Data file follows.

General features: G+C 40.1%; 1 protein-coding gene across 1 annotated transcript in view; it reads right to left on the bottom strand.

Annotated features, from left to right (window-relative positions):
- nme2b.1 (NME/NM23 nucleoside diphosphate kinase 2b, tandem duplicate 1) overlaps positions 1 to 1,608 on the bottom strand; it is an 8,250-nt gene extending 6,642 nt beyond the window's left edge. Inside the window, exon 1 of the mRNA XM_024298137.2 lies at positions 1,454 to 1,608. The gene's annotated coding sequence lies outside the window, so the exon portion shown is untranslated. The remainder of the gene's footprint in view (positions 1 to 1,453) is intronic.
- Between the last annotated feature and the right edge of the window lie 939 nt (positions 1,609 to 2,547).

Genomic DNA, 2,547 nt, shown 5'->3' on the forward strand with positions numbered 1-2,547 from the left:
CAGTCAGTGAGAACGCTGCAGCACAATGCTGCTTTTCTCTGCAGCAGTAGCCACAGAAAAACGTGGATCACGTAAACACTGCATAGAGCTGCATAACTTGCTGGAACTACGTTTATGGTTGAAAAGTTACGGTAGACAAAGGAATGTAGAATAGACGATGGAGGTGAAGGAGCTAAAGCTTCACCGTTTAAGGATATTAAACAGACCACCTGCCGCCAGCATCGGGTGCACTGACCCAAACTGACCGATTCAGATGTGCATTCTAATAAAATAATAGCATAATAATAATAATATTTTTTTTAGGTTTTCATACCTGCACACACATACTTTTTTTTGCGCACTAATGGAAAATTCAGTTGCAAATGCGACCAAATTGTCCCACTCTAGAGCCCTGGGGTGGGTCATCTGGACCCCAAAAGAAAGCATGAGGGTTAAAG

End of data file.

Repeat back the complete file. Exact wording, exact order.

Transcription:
General features: G+C 40.1%; 1 protein-coding gene across 1 annotated transcript in view; it reads right to left on the bottom strand.

Annotated features, from left to right (window-relative positions):
- nme2b.1 (NME/NM23 nucleoside diphosphate kinase 2b, tandem duplicate 1) overlaps positions 1 to 1,608 on the bottom strand; it is an 8,250-nt gene extending 6,642 nt beyond the window's left edge. Inside the window, exon 1 of the mRNA XM_024298137.2 lies at positions 1,454 to 1,608. The gene's annotated coding sequence lies outside the window, so the exon portion shown is untranslated. The remainder of the gene's footprint in view (positions 1 to 1,453) is intronic.
- Between the last annotated feature and the right edge of the window lie 939 nt (positions 1,609 to 2,547).

Genomic DNA, 2,547 nt, shown 5'->3' on the forward strand with positions numbered 1-2,547 from the left:
CAGTCAGTGAGAACGCTGCAGCACAATGCTGCTTTTCTCTGCAGCAGTAGCCACAGAAAAACGTGGATCACGTAAACACTGCATAGAGCTGCATAACTTGCTGGAACTACGTTTATGGTTGAAAAGTTACGGTAGACAAAGGAATGTAGAATAGACGATGGAGGTGAAGGAGCTAAAGCTTCACCGTTTAAGGATATTAAACAGACCACCTGCCGCCAGCATCGGGTGCACTGACCCAAACTGACCGATTCAGATGTGCATTCTAATAAAATAATAGCATAATAATAATAATATTTTTTTTAGGTTTTCATACCTGCACACACATACTTTTTTTTGCGCACTAATGGAAAATTCAGTTGCAAATGCGACCAAATTGTCCCACTCTAGAGCCCTGGGGTGGGTCATCTGGACCCCAAAAGAAAGCATGAGGGTTAAAG